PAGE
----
A dozen states were asked to address test-participation rates that dipped lower than the required 95 percent.
Washington is one of 12 states that could face sanctions if it fails to get more students to take state exams next spring.
The U.S. Department of Education has sent warning letters to Washington and the 11 other states where participation rates on state reading and math tests fell below the required 95 percent.
Washington’s participation rate was about 91 percent, according to the state’s Office of Superintendent of Public Instruction, with many high-school juniors refusing to take the exams.
If states do little or nothing to raise participation rates, the federal agency could place them on high-risk status, issue a cease-and-desist order and/or withhold a portion of the state’s federal education funding, according to the letter, which Education Week posted last week.
Most Read Stories
- Suspect in mall shooting was socially awkward, troubled, former classmates and others say WATCH
- Gun seized in Che Taylor shooting traced to former sheriff’s deputy, officials say WATCH
- Police mistakenly describe Cascade Mall shooting suspect as 'Hispanic'; protests erupt on Twitter
- Mariners stunned by news of the tragic death of Marlins' pitcher Jose Fernandez
- 16-year-old cancer survivor among the dead; victims’ families grieve VIEW
In a response sent Dec. 2, Washington state’s education office wrote that schools and districts here with lower-than-required participation will have to come up with a plan to increase their rates next spring. The office will provide additional information for schools and school districts to share with their communities about what the federal government requires and how test results are used.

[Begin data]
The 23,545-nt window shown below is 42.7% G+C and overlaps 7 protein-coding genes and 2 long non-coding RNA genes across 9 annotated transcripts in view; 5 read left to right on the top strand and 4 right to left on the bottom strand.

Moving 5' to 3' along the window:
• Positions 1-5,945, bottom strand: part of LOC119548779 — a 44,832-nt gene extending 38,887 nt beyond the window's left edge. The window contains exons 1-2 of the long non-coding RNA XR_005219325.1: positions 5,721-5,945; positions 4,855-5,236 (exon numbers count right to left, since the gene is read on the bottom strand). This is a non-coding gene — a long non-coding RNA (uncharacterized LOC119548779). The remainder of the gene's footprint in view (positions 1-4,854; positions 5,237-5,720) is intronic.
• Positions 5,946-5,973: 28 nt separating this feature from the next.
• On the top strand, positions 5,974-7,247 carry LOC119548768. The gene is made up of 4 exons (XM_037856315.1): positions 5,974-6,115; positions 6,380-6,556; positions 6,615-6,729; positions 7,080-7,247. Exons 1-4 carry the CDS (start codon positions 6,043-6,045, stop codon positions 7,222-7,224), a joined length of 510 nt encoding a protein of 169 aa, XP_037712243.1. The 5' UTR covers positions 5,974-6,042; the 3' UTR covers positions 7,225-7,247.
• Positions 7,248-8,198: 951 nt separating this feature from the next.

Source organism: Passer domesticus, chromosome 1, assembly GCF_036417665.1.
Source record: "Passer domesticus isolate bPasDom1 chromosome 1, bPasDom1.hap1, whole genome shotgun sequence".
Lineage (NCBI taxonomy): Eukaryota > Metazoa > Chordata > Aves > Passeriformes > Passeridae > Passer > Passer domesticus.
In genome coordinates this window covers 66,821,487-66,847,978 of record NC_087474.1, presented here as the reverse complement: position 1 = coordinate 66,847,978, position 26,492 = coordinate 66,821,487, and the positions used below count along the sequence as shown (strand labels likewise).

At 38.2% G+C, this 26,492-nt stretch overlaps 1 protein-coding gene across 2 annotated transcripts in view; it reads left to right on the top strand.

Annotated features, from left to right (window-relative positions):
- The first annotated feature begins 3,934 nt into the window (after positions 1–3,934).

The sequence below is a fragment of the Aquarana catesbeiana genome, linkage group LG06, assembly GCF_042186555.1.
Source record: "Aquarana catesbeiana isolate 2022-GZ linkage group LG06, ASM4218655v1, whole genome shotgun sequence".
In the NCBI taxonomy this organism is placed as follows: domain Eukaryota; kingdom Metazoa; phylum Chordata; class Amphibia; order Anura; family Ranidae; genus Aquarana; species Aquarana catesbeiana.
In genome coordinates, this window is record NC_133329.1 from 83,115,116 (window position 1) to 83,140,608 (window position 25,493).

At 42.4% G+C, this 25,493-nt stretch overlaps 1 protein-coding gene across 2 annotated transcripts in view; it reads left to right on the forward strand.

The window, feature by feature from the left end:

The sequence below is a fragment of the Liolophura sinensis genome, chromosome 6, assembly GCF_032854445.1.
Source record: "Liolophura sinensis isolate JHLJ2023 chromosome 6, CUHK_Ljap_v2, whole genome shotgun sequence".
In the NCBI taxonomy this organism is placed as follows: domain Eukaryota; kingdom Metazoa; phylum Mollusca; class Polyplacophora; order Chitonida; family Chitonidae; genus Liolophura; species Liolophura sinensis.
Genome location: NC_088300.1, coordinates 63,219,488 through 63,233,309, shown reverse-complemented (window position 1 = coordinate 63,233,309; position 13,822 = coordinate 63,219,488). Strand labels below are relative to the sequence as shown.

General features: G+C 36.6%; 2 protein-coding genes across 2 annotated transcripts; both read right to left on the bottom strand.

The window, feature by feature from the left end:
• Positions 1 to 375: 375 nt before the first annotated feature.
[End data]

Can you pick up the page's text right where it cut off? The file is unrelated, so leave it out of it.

“The plan must address the causes of the low participation rate and the actions the district and/or schools will take in response to the low participation rate,” Assistant Superintendent Gayle Pauley wrote.
Washington schools had no problem meeting the required participation rate in grades three through eight. Participation rates were also high for high-school sophomores, who have to pass the state’s English language-arts test to graduate.
The numbers were much lower for juniors, who weren’t required to take the tests for graduation. About 30 percent of juniors across the state were confirmed refusals for both the English/language arts and math tests, according to state test data.
One of the districts with a high refusal rate was Seattle Public Schools, where 43 percent of juniors opted out of the English-language arts test, and 44 percent opted out of the math test. Other nearby districts had even higher rates: Preliminary data showed more than three-quarters of juniors in the Bainbridge Island, Issaquah, Enumclaw and Snoqualmie Valley school districts refused to take the tests.
The other states that received warning letters are: California, Colorado, Connecticut, Delaware, Idaho, Maine, New York, North Carolina, Oregon, Rhode Island and Wisconsin, according to Education Week.
Even though the federal government recently passed a new education law, the Every Student Succeeds Act, the 95 percent participation requirement is one of the elements of the old No Child Left Behind law that isn’t going away, along with required testing in grades three through eight and once in high school.